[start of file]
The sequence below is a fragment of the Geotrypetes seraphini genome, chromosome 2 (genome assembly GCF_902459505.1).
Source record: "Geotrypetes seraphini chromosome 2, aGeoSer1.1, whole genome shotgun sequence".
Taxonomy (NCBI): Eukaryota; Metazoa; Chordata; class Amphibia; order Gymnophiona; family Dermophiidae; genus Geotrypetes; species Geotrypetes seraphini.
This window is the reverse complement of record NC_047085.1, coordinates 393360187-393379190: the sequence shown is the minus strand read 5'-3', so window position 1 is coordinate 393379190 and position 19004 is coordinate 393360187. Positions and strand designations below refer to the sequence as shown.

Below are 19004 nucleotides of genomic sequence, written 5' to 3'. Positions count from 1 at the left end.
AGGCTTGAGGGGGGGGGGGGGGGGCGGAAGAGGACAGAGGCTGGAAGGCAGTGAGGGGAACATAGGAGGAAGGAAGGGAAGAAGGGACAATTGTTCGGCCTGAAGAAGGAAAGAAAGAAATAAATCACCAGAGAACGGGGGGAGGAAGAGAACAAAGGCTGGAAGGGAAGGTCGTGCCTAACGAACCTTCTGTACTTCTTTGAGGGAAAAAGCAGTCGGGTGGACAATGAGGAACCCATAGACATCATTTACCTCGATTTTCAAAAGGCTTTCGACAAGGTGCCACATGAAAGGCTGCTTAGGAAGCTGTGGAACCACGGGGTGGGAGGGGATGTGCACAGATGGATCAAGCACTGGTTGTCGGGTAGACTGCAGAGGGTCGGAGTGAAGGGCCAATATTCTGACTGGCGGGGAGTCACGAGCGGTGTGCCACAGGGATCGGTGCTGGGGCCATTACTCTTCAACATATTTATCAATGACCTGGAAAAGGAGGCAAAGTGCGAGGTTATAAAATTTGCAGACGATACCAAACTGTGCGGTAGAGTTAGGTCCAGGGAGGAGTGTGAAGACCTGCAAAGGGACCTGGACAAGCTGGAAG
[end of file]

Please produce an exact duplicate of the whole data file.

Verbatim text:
The sequence below is a fragment of the Geotrypetes seraphini genome, chromosome 2 (genome assembly GCF_902459505.1).
Source record: "Geotrypetes seraphini chromosome 2, aGeoSer1.1, whole genome shotgun sequence".
Taxonomy (NCBI): Eukaryota; Metazoa; Chordata; class Amphibia; order Gymnophiona; family Dermophiidae; genus Geotrypetes; species Geotrypetes seraphini.
This window is the reverse complement of record NC_047085.1, coordinates 393360187-393379190: the sequence shown is the minus strand read 5'-3', so window position 1 is coordinate 393379190 and position 19004 is coordinate 393360187. Positions and strand designations below refer to the sequence as shown.

Below are 19004 nucleotides of genomic sequence, written 5' to 3'. Positions count from 1 at the left end.
AGGCTTGAGGGGGGGGGGGGGGGGCGGAAGAGGACAGAGGCTGGAAGGCAGTGAGGGGAACATAGGAGGAAGGAAGGGAAGAAGGGACAATTGTTCGGCCTGAAGAAGGAAAGAAAGAAATAAATCACCAGAGAACGGGGGGAGGAAGAGAACAAAGGCTGGAAGGGAAGGTCGTGCCTAACGAACCTTCTGTACTTCTTTGAGGGAAAAAGCAGTCGGGTGGACAATGAGGAACCCATAGACATCATTTACCTCGATTTTCAAAAGGCTTTCGACAAGGTGCCACATGAAAGGCTGCTTAGGAAGCTGTGGAACCACGGGGTGGGAGGGGATGTGCACAGATGGATCAAGCACTGGTTGTCGGGTAGACTGCAGAGGGTCGGAGTGAAGGGCCAATATTCTGACTGGCGGGGAGTCACGAGCGGTGTGCCACAGGGATCGGTGCTGGGGCCATTACTCTTCAACATATTTATCAATGACCTGGAAAAGGAGGCAAAGTGCGAGGTTATAAAATTTGCAGACGATACCAAACTGTGCGGTAGAGTTAGGTCCAGGGAGGAGTGTGAAGACCTGCAAAGGGACCTGGACAAGCTGGAAG